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View Tree for JOHN BLAKENEY, CAPTAINJOHN BLAKENEY, CAPTAIN (b. 1732, d. August 08, 1832)

JOHN BLAKENEY, CAPTAIN (son of ROBERT BLAKENEY and SARAH ORMSBY/ORNSBY) was born 1732 in Mount Blakeney, Limerick Co., Ireland, and died August 08, 1832 in Chesterfield Co., SC. He married MARGARET 'PEGGY' ELIZABETH EVANS.

 Includes NotesNotes for JOHN BLAKENEY, CAPTAIN:

Note for: John W. Blakeney, 1 OCT 1732 - 18 AUG 1832 Index
Place: Blakeney Family Cemetary, Pageland, South Carolina
`Individual Note:
Name Suffix: Sr.
Name Prefix: Capt.
Emigrated from Mount Blakeney , Limerick, Ireland to ,Granville, North Carolina about 1750
In 1946, Mr. a nd Mrs. StevenHarley Laney of Pageland South Carolina, descendants of Capt. Joh n Blakeney, Sr., donated an acre of land to their daughter, Mrs. Hazel H. Davis on which the Blakeney Cemetary was located. Mrs. Davis, local regent of the J ohn Foster Chapter, Daughters of the American Revolution deeded the land to the John Foster Chapter of the DAR. Tha chapter agreed to sponser a program and a ct as custodian and guardian of funds raised by descendants of the Blakeney fam ily, and designated the Blakeney Memorial Fund.
A Revolutionary War marker h as been erected at the Blakeney Cemetary in the Dudley area of South Carolina, near the North Carolina line.
Inscription on the monument placed at the grav e of Capt. John Blakeney, Sr. reads as follows;
Capt. John Blakeney
Pionee r - Patriot - Churchman - Statesman
Colonial and Revolutionary
Soldier born a t Mount Blakeney, Limerick, Ireland
Elected Captain of the Militia in 1775; His company became part of Benton's Regiment, Marions Brigade. John and three of his sons were active patriots in the Revolutionary War.
Commissioned Cap tain 30 Nov 1776, by Provisional Congress and assigned to Col. Benton's regimen t in Gen. Francis Marion's Brigade.
OBJE: E:\My Documents\My Pictures\ImagesFa mily\BAncestors\BLAKENEY\CaptJohnRIN 508\MountBlakeney.jpgHere is a 1997 photo of the Mount Blakeney manor house and the fortified courtyard behind the house. This is about a mile from Kilmallock in County Limerick. Capt. John was born h ere: 1732. The rear courtyard was a continuous stone wall until penetrated
OBJ E: E:\My Documents\My Pictures\ImagesFamily\BAncestors\BLAKENEY\CaptJohnRIN 508 \CaptJohnHeadstone.jpgThe John Blakeney family cemetery is near a little crossr oads called Dudley, west of Pageland, in Chesterfield County, SC. This cemetery is on the original plantation about 1/4 mile off the county road. It is out in the woods. Vandals have shot up his s
OBJE: E:\My Documents\My Pictures\Image sFamily\BAncestors\BLAKENEY\CaptJohnRIN 508\CaptJohnHeadstoneReverse.jpgThe Joh n Blakeney family cemetery is near a little crossroads called Dudley, west of P ageland, in Chesterfield County, SC. This cemetery is on the original plantatio n about 1/4 mile off the county road. It is out in the woods. Vandals have shot up his s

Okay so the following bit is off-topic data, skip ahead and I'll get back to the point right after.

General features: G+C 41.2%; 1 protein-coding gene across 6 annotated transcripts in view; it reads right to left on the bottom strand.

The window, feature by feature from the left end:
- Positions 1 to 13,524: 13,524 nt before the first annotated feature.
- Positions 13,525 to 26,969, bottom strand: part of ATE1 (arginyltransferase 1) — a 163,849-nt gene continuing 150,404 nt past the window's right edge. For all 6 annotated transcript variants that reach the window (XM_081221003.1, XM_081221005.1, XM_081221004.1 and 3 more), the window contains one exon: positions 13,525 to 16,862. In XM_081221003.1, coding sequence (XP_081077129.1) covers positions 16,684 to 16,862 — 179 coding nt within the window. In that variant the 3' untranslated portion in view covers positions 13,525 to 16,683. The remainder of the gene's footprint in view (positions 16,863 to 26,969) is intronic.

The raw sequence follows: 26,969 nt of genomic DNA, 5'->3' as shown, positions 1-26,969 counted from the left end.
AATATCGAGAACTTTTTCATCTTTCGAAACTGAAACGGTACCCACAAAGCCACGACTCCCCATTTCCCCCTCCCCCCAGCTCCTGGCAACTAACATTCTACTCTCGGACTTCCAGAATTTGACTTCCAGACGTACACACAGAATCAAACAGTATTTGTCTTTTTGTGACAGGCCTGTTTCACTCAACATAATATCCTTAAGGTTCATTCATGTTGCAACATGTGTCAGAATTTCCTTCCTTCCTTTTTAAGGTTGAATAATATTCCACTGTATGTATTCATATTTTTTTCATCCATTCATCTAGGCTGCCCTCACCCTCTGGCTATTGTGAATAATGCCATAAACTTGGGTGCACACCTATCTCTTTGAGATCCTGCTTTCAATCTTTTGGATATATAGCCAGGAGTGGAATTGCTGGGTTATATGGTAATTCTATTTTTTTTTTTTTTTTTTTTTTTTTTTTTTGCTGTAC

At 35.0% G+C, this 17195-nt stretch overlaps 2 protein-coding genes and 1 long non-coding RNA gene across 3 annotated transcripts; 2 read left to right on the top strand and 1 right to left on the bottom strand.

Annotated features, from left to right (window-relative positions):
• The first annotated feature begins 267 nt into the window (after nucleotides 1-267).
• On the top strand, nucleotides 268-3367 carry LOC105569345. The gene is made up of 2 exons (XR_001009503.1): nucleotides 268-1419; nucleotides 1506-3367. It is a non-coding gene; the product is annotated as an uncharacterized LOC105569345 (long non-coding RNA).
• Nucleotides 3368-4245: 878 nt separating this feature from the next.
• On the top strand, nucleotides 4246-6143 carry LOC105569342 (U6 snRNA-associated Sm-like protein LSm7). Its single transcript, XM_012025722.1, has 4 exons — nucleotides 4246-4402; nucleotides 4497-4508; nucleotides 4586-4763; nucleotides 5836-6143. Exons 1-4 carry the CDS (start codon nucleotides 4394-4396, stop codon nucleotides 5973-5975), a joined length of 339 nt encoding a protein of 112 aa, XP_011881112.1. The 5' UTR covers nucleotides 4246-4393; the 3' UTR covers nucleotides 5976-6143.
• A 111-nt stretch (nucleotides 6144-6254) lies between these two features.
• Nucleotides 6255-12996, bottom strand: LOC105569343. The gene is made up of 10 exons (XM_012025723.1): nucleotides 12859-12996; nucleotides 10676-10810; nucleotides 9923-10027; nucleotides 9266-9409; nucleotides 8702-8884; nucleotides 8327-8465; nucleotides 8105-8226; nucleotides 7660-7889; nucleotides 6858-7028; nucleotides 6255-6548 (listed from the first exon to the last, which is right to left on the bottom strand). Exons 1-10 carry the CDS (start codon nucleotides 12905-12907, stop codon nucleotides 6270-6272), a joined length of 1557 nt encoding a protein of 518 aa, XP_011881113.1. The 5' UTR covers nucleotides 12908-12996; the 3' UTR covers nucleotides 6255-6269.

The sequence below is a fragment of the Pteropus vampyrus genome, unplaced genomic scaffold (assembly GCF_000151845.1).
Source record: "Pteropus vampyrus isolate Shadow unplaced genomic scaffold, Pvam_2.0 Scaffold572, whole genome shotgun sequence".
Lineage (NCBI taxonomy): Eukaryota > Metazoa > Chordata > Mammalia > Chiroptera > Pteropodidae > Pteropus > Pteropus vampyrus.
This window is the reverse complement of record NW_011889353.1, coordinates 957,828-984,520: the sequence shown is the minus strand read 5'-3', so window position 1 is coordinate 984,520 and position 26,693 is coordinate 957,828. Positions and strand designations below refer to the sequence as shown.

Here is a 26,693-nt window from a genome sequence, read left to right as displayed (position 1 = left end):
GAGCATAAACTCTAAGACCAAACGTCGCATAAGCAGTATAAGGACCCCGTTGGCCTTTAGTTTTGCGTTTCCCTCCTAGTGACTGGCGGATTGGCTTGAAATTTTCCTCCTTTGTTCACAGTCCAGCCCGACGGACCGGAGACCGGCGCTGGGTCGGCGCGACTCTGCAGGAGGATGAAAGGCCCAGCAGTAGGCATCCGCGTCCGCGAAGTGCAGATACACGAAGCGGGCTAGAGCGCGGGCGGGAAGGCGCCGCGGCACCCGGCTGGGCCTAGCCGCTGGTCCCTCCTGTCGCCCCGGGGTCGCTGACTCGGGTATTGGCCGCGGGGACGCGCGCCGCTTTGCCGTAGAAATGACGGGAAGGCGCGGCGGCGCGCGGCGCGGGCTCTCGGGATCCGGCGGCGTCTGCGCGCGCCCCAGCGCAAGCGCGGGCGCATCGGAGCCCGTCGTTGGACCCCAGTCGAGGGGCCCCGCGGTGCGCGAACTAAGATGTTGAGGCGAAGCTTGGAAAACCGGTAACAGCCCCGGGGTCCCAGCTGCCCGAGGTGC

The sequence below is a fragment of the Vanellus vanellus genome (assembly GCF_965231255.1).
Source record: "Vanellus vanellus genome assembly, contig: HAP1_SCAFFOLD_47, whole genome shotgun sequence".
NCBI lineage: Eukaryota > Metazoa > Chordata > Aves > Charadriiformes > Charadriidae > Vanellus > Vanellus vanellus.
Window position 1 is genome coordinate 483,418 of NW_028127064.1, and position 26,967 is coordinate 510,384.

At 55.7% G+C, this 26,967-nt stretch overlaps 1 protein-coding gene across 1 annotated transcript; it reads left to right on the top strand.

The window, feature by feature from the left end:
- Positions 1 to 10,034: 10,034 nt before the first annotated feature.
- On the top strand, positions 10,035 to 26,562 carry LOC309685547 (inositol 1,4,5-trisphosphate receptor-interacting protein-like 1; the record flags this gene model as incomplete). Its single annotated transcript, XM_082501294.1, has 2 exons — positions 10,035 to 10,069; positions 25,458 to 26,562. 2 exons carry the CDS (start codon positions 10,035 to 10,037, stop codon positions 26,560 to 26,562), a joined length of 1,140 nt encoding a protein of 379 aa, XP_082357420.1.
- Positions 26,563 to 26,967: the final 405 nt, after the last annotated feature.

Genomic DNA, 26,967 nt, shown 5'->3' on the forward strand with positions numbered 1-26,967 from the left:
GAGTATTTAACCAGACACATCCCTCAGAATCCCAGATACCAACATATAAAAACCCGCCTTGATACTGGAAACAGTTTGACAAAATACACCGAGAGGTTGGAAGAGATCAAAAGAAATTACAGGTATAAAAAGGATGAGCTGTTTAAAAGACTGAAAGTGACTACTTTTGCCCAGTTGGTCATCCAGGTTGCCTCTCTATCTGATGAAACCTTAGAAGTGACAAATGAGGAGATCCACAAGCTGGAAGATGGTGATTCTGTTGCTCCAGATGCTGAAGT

Blakeneys have emigrated over the centuries from England, Scotland, and Ireland to settle in the United States and Canada. One prominent family was Captain John Blakeney. As an immigrant from Ireland, he came to America about 1750. He was a South Carolina Revolutionary War hero and was commissioned as a Captain in the Militia in 1775, serving with Colonel Benton's Regiment and assigned to General Francis Marion's brigade. He is buried in the family cemetery on the old homestead just north of Pageland in Chesterfield County, South Carolina. On June 8, 1960, the Daughters of the American Revolution dedicated a handsome granite monument near his grave. It reads:


1732 - 1832

Colonial and Revolutionary Soldier
Born at Mt. Blakeney, County Limerick, Ireland

No record of the date of his marriage or his wife's name has been accurately documented and verified. Tradition says that he married in Ireland and his wife was called "Peggy." The headstone in the Blakeney Cemetery near Pageland, SC says, "Margaret, Wife of Capt. John Blakeney."

Captain John Blakeney had eight children: (1) Thomas, (2) John Jr., (3) Robert, (4) William, (5) James, (6) Jane, (7) Mary, and (8) Hugh. See the next page for more information on Captain John's children.

Most of the information on this website comes from talking to my grandfather, Clarence Young Blakeney (1902-2002), and from John Oscar Blakeney's 1928 book: The Blakeneys in America. Extensive help and information also came from James Reed Blakeney of Stone Mountain, Georgia and from Reed's articles in the Blakeney Family Association Newsletter, P.O. Box 2113, Dartmouth East, Dartmouth, Nova Scotia, Canada, B2W 3X8, edited by Ray H. Blakeney. Yes, I realize that John Oscar Blakeney's book has mistakes in it, and I've been trying to correct them, but JOB's 1928 book is still an excellent source from a previous generation which did not have modern telephones, computers, email, etc. If you know of mistakes, errors, or omissions, please email me.

(The #'s and pages below are from John Oscar Blakeney's 1928 book)

Captain John Blakeney [#1, pgs. 24-28]; b. 1732, Mount Blakeney, Limerick Co., Ireland. Came to America about 1750. Purchased land, Aug 31, 1785, on Lynch's River in NW corner of Chesterfield Co., S.C., where he lived the remainder of his life. Commissioned as a Captain in the Militia in 1775, serving with Colonel Lemuel Benton's Regiment and assigned to General Francis Marion's Brigade. Died Aug 8, 1832. Buried in the family cemetery on the old homestead just north of Pageland, S.C. Tradition says he married in Ireland and his wife's name was "Peggy." Issue:

(1) Thomas [#2, pg.29] -- b. 1755/6, Granville, NC. He served in the Revolution in Col. Lemuel Benton's regiment. In 1807 he bought 670 acres in Montgomery Co., TN, where he died and was buried in 1822. He married:

(1) Susanna, daut. Robert Lowry. They had a daughter, Jane, b. 1780, SC; d. March 1848, AL.

(2) Mary Atkinson. No issue.

(3) Harriet ? . Five children:

(a) Thomas Blakeney, b. abt. 1794.

(b) John Blakeney, b. abt. 1800.

(c) Tobias Blakeney, b. 1805, NC; d. November 1857, Bonham,

Fannin Co., TX. He and his wife, Polly, had 8 children.

(d) Fredrick Blakeney, b. abt. 1807, SC; d. 1870, Corinth, MS.

(e) Alvin Blakeney, b. abt. 1810, Montgomery Co., TN.

(2) John Jr. [#3, pgs.29,30-31] -- b. Jan 14, 1758, Granville Co., N.C.;